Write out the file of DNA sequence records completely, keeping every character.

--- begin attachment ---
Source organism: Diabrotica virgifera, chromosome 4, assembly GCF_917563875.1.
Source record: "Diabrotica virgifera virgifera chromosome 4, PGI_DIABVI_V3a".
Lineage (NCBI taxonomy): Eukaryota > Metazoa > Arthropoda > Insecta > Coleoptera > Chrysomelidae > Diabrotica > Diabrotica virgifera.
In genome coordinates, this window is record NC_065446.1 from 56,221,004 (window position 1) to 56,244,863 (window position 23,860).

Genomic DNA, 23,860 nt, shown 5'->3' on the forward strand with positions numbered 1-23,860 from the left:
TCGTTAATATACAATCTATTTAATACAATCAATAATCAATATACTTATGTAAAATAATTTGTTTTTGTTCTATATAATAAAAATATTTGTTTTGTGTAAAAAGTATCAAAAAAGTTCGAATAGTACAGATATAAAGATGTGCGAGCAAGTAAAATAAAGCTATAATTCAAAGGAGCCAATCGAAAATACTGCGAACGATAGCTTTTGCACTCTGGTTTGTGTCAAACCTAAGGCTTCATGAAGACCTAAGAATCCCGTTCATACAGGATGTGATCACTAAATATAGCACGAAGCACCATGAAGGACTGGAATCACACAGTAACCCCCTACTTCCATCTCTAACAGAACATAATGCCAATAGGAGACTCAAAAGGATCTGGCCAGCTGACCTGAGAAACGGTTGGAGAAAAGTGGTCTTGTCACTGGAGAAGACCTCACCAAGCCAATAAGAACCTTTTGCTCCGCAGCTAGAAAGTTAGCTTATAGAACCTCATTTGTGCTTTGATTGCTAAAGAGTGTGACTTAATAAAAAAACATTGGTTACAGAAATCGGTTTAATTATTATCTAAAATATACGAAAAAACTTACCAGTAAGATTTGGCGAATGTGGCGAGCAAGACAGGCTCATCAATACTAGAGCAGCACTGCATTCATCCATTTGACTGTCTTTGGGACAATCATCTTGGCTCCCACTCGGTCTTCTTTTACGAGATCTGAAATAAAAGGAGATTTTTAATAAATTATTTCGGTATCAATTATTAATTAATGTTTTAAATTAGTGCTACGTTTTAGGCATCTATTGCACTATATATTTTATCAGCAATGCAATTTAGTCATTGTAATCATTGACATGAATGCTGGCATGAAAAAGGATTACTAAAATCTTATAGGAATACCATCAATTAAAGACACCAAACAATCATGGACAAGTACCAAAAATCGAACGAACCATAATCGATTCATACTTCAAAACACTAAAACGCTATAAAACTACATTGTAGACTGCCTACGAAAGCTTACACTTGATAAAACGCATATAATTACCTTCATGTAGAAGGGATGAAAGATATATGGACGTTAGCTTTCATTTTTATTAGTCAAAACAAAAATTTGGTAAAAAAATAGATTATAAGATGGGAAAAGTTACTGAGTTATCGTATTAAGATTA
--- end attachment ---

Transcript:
Source organism: Diabrotica virgifera, chromosome 4, assembly GCF_917563875.1.
Source record: "Diabrotica virgifera virgifera chromosome 4, PGI_DIABVI_V3a".
Lineage (NCBI taxonomy): Eukaryota > Metazoa > Arthropoda > Insecta > Coleoptera > Chrysomelidae > Diabrotica > Diabrotica virgifera.
In genome coordinates, this window is record NC_065446.1 from 56,221,004 (window position 1) to 56,244,863 (window position 23,860).

Genomic DNA, 23,860 nt, shown 5'->3' on the forward strand with positions numbered 1-23,860 from the left:
TCGTTAATATACAATCTATTTAATACAATCAATAATCAATATACTTATGTAAAATAATTTGTTTTTGTTCTATATAATAAAAATATTTGTTTTGTGTAAAAAGTATCAAAAAAGTTCGAATAGTACAGATATAAAGATGTGCGAGCAAGTAAAATAAAGCTATAATTCAAAGGAGCCAATCGAAAATACTGCGAACGATAGCTTTTGCACTCTGGTTTGTGTCAAACCTAAGGCTTCATGAAGACCTAAGAATCCCGTTCATACAGGATGTGATCACTAAATATAGCACGAAGCACCATGAAGGACTGGAATCACACAGTAACCCCCTACTTCCATCTCTAACAGAACATAATGCCAATAGGAGACTCAAAAGGATCTGGCCAGCTGACCTGAGAAACGGTTGGAGAAAAGTGGTCTTGTCACTGGAGAAGACCTCACCAAGCCAATAAGAACCTTTTGCTCCGCAGCTAGAAAGTTAGCTTATAGAACCTCATTTGTGCTTTGATTGCTAAAGAGTGTGACTTAATAAAAAAACATTGGTTACAGAAATCGGTTTAATTATTATCTAAAATATACGAAAAAACTTACCAGTAAGATTTGGCGAATGTGGCGAGCAAGACAGGCTCATCAATACTAGAGCAGCACTGCATTCATCCATTTGACTGTCTTTGGGACAATCATCTTGGCTCCCACTCGGTCTTCTTTTACGAGATCTGAAATAAAAGGAGATTTTTAATAAATTATTTCGGTATCAATTATTAATTAATGTTTTAAATTAGTGCTACGTTTTAGGCATCTATTGCACTATATATTTTATCAGCAATGCAATTTAGTCATTGTAATCATTGACATGAATGCTGGCATGAAAAAGGATTACTAAAATCTTATAGGAATACCATCAATTAAAGACACCAAACAATCATGGACAAGTACCAAAAATCGAACGAACCATAATCGATTCATACTTCAAAACACTAAAACGCTATAAAACTACATTGTAGACTGCCTACGAAAGCTTACACTTGATAAAACGCATATAATTACCTTCATGTAGAAGGGATGAAAGATATATGGACGTTAGCTTTCATTTTTATTAGTCAAAACAAAAATTTGGTAAAAAAATAGATTATAAGATGGGAAAAGTTACTGAGTTATCGTATTAAGATTA